I was catching up recently with old friend and CEO Bethany Mayer. I’d identified her as one of the important movers to the HP turnaround years ago and we stayed in touch when she left to head up Ixia, and she shared how she was able to bring one of their most powerful product to market in less than a year.
It was by using the scrum approach, also known as agile, to product management. As an old process guy at IBM I was fascinated about what appeared to be a far better approach to product creation. What makes it better is the entire development unit works together as a team and the product owner has the role of proxy for the customer, something that I saw Steve Jobs do at Apple to great success.
I should mention that it is working fantastically at Ixia: It leads its segment, its stock is trading up sharply since Mayer joined, and growth has moved into double digits. Ixia makes network testing gear and one of the leading network security offerings, ThreatArmour, in the market.
Let’s talk about Scrum method of agile product development this week.
The most common method for product development for large companies is called the waterfall method (which goes back to 1956), because the product falls through a series of set steps in order to make it to market. The product owner defines the product in terms of features and functions in a series of seemingly endless meetings. This effort is then resourced by development, which sets a timeline (typically 18 to 24 months to completion). This process is defined by more long meetings on progress, the timeline is seldom met, the product is created and then it is sent over to QA to make sure it works.
Any problems are identified in more long meetings. These problems are fixed by development, QA signs off, the product is sent to customers for beta testing, more meetings on identified problems some of which are fixed, deadlines force the product out often incomplete with known problems. These problems are identified by upset customers, the product is patched, a maintenance release of the product is created, and anywhere from three months to a year after the product is released late and the offering is actually in good enough shape to deploy even though it may have missed the core customer requirements by leagues.
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The worst instance I’d ever experienced was when I was in product marketing and a manager sat at my desk and told me I needed to develop a marketing plan for the product. I asked him who the customer was and he said, and I’m not kidding, “I don’t know the guy’s name.” I refused the product and they gave it to another marketing manager who did a $20K study and found there was no one who was interested in it.
I’m pretty sure this isn’t far from how we create movies either, which would explain how so many come out that are almost painful to watch.
The scrum version of the agile product development method
This apparently came out of research in the 1980s by Hirotaka Takeuchi and Ikujiro Nonaka documented in the Harvard Business Review. This is a team approach to product development and the name scrum comes from rugby and the product is the ball passed constantly between team members.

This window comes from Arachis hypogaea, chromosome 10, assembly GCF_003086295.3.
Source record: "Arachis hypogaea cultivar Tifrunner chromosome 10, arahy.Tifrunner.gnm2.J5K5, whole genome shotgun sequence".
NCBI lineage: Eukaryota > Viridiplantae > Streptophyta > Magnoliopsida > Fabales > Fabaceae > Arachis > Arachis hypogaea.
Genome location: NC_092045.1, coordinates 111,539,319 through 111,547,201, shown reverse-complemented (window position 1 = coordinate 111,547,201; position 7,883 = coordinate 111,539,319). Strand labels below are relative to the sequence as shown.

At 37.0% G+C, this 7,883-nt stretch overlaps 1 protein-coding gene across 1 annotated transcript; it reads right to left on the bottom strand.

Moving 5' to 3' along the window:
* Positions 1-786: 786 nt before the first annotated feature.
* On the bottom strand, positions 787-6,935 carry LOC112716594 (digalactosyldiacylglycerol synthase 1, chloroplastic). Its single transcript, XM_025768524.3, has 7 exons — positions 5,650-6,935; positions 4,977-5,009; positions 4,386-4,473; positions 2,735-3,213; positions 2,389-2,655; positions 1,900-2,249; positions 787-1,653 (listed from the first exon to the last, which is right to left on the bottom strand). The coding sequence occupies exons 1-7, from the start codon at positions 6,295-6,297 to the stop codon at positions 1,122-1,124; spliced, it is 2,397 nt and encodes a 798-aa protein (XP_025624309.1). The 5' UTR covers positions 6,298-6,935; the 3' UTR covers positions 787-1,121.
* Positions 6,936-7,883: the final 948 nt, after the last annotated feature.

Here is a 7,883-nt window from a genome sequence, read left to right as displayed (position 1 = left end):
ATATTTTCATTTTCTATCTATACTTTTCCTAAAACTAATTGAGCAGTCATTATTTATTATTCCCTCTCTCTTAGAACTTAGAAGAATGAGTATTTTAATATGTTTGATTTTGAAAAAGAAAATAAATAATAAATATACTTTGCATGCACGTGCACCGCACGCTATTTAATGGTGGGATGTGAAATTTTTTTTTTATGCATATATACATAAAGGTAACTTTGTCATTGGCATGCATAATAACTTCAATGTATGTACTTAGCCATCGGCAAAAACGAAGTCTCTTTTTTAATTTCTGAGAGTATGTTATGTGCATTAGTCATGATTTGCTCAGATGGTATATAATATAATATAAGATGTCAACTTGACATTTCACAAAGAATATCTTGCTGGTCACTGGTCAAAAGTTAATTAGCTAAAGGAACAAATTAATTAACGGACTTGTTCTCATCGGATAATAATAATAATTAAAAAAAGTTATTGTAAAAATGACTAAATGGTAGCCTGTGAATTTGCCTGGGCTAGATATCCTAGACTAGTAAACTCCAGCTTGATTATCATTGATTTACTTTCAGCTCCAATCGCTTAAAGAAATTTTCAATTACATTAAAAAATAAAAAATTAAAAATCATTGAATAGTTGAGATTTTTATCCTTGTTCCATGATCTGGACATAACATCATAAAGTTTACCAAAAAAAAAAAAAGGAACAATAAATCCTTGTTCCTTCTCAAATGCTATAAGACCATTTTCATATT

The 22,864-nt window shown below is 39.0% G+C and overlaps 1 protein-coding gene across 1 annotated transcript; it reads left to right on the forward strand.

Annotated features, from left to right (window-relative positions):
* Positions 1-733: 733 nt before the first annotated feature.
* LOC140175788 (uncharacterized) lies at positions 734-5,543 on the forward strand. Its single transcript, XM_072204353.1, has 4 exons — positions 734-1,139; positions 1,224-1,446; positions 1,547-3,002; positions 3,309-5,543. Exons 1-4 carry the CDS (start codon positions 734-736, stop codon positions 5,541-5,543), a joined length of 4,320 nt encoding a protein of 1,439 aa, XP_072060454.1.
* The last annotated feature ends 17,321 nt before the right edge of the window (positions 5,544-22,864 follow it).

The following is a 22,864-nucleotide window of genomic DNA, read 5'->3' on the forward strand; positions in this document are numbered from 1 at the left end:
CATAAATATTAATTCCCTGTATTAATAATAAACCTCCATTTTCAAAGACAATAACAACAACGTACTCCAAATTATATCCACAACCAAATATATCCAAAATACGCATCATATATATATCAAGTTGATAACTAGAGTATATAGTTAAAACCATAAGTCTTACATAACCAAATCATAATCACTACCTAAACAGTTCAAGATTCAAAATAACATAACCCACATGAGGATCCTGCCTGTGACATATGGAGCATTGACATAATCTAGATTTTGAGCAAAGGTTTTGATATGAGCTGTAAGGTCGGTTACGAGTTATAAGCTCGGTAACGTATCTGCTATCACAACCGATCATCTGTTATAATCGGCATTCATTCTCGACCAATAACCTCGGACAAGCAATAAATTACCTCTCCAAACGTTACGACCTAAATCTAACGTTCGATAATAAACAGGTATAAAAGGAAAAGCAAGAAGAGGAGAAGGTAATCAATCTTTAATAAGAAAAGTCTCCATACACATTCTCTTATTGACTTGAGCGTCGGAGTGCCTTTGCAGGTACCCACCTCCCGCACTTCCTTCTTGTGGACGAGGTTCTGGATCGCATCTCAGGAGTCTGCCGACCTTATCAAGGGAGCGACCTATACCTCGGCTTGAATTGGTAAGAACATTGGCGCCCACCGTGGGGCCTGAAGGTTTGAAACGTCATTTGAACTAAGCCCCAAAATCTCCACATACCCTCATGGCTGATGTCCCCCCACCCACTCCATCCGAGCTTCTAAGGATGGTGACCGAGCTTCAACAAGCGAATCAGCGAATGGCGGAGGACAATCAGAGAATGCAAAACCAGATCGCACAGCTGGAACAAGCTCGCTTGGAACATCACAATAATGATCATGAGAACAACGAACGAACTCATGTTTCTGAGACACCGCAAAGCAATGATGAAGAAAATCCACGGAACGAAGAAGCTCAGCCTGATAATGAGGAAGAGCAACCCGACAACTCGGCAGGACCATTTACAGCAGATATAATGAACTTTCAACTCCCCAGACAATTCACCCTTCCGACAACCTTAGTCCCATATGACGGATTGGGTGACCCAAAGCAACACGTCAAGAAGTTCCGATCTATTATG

In this process QA and product development are interrelated. The product takes as long as it takes to get done, which often is a fraction of the time compared to the old process, and the product owner is a proxy for the customer and recognizing that not only must the requirements be well grounded they may change during the development period. Each phase of the product is checked both to make sure it is bug free and to make sure it is on target while the target itself is constantly checked to see if it moved.
This is also referred to as a process of fast failure where, designed in is the recognition that the product will be off-track and the constant need to retarget because the customer in changing. The authors compare the old process to a relay race where the product is the baton handed to each successive runner but, often, none of them know where the hell the finish line is. The scrum process is the product is born from team interplay which moves to iterative experimentation flowing into the development process concluding with a product.
This process is far more dynamic, and the engineers love it because they have a far better sense of where they are going and it doesn’t pit groups against each other, and, apparently given it is more like a team sport, it is a ton more fun. Another difference is that the development group isn’t pounded on by management. It is mentored by management, which is a ton more fun for managers.
Wrapping Up: Apple
I’ve been looking at the Apple development process for some time and trying to figure out why more companies didn’t follow it given how successful it has recently proven to be. It is very similar to the scrum process I’ve been talking about, and while it clearly puts a lot of pressure on folks the end result is better and, overall, the people on the project seem to generally have more fun. Better products, happier employees, and the most powerful technology company in the world and yet Apple and Ixia are still the exception and not the rule. Explain that one to me.
This story, "How Ixia and Apple prove scrum works" was originally published by CIO.